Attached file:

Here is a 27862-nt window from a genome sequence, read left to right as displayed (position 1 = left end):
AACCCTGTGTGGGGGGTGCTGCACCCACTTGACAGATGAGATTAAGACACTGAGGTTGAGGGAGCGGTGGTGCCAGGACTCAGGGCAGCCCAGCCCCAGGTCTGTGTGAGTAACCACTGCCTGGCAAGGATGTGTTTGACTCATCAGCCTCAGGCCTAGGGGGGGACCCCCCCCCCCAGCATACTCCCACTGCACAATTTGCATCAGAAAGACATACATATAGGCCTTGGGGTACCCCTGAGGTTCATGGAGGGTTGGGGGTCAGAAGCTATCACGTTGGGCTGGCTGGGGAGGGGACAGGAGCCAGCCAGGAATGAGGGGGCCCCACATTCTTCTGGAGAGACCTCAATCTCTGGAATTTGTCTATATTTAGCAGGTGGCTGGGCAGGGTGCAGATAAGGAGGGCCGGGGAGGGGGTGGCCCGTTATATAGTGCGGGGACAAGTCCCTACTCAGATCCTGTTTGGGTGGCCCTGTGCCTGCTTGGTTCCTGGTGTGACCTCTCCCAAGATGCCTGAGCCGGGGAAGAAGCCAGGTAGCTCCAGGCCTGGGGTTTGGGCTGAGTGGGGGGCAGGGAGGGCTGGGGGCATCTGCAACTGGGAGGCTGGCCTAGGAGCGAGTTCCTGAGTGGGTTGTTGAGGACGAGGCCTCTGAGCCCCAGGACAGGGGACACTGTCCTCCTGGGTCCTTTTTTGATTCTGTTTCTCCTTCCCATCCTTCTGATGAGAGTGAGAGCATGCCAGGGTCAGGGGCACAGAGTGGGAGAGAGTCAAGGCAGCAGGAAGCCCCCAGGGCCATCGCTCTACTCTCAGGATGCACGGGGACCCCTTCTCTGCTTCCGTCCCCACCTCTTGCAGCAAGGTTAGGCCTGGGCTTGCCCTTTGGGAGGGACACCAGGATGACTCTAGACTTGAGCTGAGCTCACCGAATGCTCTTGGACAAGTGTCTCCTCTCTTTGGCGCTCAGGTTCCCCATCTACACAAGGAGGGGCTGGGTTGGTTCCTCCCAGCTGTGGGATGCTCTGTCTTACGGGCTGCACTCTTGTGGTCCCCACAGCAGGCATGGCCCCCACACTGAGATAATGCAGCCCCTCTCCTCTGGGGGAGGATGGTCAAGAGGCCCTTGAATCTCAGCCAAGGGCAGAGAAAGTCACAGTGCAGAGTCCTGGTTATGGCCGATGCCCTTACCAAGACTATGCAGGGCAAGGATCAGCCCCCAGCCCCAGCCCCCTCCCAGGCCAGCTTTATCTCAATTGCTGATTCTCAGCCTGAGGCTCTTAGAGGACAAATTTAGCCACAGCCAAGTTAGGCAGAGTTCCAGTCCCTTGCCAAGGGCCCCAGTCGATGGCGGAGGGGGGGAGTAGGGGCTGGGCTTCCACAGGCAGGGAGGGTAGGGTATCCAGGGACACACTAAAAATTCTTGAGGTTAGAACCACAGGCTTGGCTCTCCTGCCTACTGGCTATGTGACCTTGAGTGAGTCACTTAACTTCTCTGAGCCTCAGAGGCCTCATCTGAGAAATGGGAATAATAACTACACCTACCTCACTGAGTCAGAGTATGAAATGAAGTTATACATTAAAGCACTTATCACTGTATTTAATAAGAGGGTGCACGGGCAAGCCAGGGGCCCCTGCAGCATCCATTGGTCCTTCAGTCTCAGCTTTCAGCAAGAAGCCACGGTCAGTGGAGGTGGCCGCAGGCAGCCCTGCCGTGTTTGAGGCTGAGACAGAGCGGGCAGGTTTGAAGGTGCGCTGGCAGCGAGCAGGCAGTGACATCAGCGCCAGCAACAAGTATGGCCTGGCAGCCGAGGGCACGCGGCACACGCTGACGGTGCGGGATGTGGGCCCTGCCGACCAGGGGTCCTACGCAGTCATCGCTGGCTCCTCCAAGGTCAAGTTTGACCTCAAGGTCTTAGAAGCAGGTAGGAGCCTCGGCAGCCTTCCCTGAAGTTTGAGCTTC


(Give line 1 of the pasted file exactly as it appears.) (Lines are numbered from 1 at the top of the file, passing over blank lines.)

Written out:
Here is a 27862-nt window from a genome sequence, read left to right as displayed (position 1 = left end):